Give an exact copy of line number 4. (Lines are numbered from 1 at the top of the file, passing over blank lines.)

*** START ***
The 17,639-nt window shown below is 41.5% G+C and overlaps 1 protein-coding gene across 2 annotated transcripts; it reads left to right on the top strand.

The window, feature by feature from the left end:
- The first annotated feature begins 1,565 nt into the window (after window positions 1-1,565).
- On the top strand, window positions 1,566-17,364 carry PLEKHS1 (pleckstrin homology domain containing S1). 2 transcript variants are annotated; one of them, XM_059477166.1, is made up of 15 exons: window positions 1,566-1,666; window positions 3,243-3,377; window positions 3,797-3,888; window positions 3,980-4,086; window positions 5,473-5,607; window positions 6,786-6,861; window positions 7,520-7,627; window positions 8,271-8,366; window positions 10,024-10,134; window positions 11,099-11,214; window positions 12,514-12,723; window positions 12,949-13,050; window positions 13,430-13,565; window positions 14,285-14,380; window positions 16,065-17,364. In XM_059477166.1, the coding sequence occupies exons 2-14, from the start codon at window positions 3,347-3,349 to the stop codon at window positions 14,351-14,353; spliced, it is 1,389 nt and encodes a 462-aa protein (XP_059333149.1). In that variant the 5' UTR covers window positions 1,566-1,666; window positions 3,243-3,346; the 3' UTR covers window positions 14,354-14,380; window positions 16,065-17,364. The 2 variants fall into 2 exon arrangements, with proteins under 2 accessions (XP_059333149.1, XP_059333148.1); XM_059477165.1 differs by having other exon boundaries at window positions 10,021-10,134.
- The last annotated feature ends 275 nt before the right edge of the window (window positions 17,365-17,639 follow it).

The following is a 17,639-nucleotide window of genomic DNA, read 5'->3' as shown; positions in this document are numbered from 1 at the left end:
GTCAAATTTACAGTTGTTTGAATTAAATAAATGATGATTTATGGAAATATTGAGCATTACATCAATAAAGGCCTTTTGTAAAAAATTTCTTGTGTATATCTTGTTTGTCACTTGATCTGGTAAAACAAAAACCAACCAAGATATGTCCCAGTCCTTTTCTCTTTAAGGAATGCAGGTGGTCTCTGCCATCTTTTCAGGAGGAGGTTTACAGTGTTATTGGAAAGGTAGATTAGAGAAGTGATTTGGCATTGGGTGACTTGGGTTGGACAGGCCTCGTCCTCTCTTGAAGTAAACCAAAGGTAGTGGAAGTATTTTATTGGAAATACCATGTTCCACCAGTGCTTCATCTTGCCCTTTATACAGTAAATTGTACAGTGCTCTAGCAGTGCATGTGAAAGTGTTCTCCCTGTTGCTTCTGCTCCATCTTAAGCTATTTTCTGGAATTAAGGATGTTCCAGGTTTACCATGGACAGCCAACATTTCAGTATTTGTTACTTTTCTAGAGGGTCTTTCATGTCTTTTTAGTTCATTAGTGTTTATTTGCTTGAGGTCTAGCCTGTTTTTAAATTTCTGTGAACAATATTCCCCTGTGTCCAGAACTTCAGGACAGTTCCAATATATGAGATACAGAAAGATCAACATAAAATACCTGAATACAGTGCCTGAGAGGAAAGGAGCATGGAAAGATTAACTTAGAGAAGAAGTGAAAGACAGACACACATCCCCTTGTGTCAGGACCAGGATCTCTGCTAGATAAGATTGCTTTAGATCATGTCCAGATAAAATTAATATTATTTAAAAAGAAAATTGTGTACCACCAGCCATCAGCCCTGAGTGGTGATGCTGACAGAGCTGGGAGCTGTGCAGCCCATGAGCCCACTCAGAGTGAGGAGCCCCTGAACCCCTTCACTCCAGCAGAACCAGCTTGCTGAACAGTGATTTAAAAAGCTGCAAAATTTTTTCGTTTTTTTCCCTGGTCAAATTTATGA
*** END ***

- On the top strand, window positions 1,566-17,364 carry PLEKHS1 (pleckstrin homology domain containing S1). 2 transcript variants are annotated; one of them, XM_059477166.1, is made up of 15 exons: window positions 1,566-1,666; window positions 3,243-3,377; window positions 3,797-3,888; window positions 3,980-4,086; window positions 5,473-5,607; window positions 6,786-6,861; window positions 7,520-7,627; window positions 8,271-8,366; window positions 10,024-10,134; window positions 11,099-11,214; window positions 12,514-12,723; window positions 12,949-13,050; window positions 13,430-13,565; window positions 14,285-14,380; window positions 16,065-17,364. In XM_059477166.1, the coding sequence occupies exons 2-14, from the start codon at window positions 3,347-3,349 to the stop codon at window positions 14,351-14,353; spliced, it is 1,389 nt and encodes a 462-aa protein (XP_059333149.1). In that variant the 5' UTR covers window positions 1,566-1,666; window positions 3,243-3,346; the 3' UTR covers window positions 14,354-14,380; window positions 16,065-17,364. The 2 variants fall into 2 exon arrangements, with proteins under 2 accessions (XP_059333149.1, XP_059333148.1); XM_059477165.1 differs by having other exon boundaries at window positions 10,021-10,134.